One could look at this eBay auction promising a marketer complete access to this person's non-personally identifiable information for a 30 day period so as to razor target the marketer's advertising as a joke or one could realize this is exactly what the future holds: people divulging detailed information about themselves and selling it to the highest bidding marketers in return for a promise to view all their advertising.
There are so many confusing messages emanating from the cover of this Lands' End catalog, we simply don't know where to start. First, there' the very curvaceous back end of women juxtaposed just beneath the title of the catalog, Lands' End, as if illustrative of some sort of early American west conquest for land but with a tone far removed from that depicted in the Tom Cruise, Nicole Kidman movie Far and Away.
Then, there's the young boy tugging on the women's spandex-like skirt with a cute, semi-mischievous look on his face. Is the woman his mother? Is the boy just some random kid grabbing at some random woman's skin tight, bathing suit-like skirt? Is he just doing what all men eventually do, literally or figuratively, when they grow up? Or is this some art director's realized wet dream?
Draft New Zealand justifies this Vodafone campaign like so: "Installing [Vodafone's vodem] is simplicity itself."
Because installation of said product (their wireless broadband modem, tinnily dubbed vodem) is so self-explanatory, the agency deluged potential clients with manuals whose 8 pages are blank except for the front covers.
We love how it takes 8 pages to demonstrate the absence of information.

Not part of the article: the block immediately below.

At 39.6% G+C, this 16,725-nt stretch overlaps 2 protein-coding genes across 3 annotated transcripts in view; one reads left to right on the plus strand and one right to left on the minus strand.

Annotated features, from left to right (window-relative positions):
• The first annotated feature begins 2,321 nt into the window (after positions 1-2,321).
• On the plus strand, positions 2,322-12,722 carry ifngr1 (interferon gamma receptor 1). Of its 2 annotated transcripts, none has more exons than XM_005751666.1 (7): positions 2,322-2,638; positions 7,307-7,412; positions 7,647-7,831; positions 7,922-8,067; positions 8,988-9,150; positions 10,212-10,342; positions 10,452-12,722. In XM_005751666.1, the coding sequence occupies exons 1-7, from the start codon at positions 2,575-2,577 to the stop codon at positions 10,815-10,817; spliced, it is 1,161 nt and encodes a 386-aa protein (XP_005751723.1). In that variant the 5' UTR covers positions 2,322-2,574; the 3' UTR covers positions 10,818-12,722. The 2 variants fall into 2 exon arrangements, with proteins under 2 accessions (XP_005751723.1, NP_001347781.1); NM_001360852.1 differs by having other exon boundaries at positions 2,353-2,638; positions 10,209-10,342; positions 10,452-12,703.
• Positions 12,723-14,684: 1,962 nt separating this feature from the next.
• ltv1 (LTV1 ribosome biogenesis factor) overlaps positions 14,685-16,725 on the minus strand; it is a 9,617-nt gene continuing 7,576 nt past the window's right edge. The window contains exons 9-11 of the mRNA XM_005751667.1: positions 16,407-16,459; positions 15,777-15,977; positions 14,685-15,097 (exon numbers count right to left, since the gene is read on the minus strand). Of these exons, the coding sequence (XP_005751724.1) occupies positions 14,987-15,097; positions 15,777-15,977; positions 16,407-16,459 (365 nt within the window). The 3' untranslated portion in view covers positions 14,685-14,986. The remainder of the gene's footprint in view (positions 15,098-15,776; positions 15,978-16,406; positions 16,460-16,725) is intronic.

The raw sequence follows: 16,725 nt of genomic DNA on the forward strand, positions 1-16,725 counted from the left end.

We really dig Rethink, Canada's clever means of paper-passing for the 2006 BC Fencing Championships. Instead of boring us all with ads of padded men parrying in masks, the go-getters slid discs onto car antennas to make them look like fencing swords.
That makes us ALL fencers! Now excuse us while we tear our own antennae off and play Inigo-and-six-fingered-man with them.
No, Bank of America (and all other financial institutions for that matter), my account information is not enclosed in this letter. In case you hadn't read your own mail before sending, what's contained inside this letter is not my bank statement but rather yet another offer for me to consolidate debt, spend more money on a vacation and create even more debt by writing a check against my credit card account to spend frivolously on things I don't want or need.
Perhaps direct mail guru Bob Bly can put my mind to rest. Has it become permissible for the practice to mislead, lie and misinform as standard practice? I never created email that lied and for years I've ignored this idiocy. I can't any longer. It's bad enough Bank of America requires you to have a degree in accounting to figure out how much you actually owe on your overdraft account. Now they want you to go deeper into debt with these idiotic monthly offers. Yes, of course, I ignore all of them but after 24 months of me not responding, you think they'd want to save a stamp or two. Oh wait, direct mailers don't care about the wasted 98 percent of people who ignore their offers.They only care about the two percent that respond. Silly me.